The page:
Of all the Tang species, this one is the most active which is why it requires a larger aquarium to thrive. It is generally a very hardy fish despite the above average proneness to ich and other skin diseases. However, ich tends to resolve itself naturally when the fish is living in excellent water quality conditions.
For quite some time the Blue Tang was not able to be bred in captivity. Recently there has been progress made which is good news both for the Blue Tang and for natural coral reefs.
Specific Blue Tang Care Instructions
- Drip-acclimate to ensure the best possible transition to your aquarium
- Should be kept in waters between 78°F and 82°F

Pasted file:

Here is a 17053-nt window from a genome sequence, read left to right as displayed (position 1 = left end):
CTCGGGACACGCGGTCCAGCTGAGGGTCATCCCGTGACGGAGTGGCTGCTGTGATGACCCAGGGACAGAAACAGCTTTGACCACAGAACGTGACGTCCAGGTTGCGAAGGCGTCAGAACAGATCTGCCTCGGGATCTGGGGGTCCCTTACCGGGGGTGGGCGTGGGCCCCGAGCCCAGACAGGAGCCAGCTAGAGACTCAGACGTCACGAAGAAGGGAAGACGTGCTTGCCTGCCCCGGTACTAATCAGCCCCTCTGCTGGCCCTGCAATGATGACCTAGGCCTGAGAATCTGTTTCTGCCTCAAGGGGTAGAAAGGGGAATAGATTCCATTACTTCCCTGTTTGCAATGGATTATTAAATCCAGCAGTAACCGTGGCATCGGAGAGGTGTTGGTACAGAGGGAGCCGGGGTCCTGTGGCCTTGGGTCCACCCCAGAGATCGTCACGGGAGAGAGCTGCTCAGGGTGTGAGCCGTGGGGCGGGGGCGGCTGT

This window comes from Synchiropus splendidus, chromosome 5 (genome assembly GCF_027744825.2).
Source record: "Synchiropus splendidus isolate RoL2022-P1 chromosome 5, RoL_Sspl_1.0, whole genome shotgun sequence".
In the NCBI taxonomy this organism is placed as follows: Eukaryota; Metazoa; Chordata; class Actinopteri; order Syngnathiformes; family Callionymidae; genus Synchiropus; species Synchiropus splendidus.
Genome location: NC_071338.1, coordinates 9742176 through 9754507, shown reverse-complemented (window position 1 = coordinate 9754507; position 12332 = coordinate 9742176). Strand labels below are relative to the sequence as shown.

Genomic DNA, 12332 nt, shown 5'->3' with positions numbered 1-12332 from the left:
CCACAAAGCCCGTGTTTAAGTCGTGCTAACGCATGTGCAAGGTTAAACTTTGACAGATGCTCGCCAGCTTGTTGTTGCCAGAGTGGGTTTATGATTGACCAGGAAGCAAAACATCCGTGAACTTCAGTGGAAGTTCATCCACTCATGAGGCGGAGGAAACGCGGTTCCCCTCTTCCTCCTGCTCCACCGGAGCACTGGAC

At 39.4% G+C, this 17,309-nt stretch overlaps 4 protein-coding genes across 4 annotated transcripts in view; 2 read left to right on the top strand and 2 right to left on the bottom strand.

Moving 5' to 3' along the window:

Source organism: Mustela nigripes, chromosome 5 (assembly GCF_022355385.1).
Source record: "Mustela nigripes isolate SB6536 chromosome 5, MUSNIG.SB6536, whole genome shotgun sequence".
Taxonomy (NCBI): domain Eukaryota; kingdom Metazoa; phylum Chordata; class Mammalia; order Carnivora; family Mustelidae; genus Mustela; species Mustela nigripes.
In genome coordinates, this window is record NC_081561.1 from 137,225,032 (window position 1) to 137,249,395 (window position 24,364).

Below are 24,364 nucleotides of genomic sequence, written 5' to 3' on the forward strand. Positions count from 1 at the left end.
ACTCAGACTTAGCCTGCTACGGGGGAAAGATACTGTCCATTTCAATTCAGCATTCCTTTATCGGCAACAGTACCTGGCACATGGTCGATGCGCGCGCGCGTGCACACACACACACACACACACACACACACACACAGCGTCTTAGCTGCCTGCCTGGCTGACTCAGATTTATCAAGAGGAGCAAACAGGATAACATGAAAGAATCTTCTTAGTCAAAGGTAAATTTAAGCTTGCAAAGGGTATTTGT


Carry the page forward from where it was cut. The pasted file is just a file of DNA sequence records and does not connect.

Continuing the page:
- Feed a variety of algae
- Will eat vitamin-enriched flake food
- May eat frozen Mysis and other meaty foods
- Will eat small live food
What is the lifespan of a blue tang?
- 5-20 years – Many factors determine the age a blue tang will live up to. In ideal conditions, a blue tang can live for 20 years or even more. It’s difficult to maintain ideal conditions though and only the most dedicated aquarium hobbyist is likely to be able to get a blue tang to survive for that long.
What size tank do you need for a blue tang?
- 100-Gallon/6-Foot Length – Blue tangs can grow to over 12 inches in length which means they need a lot of room. Aquariums over 100 gallons and at least 6 feet in length are highly recommended.
Also, due to the blue tang being prone to skin diseases, larger water volumes are suggested to help keep water parameters high and fluctuations less dramatic.
Does blue tang eat algae?
- Yes – Blue tangs are omnivores and will eat meat but they prefer algae.
How often should I feed my blue tang?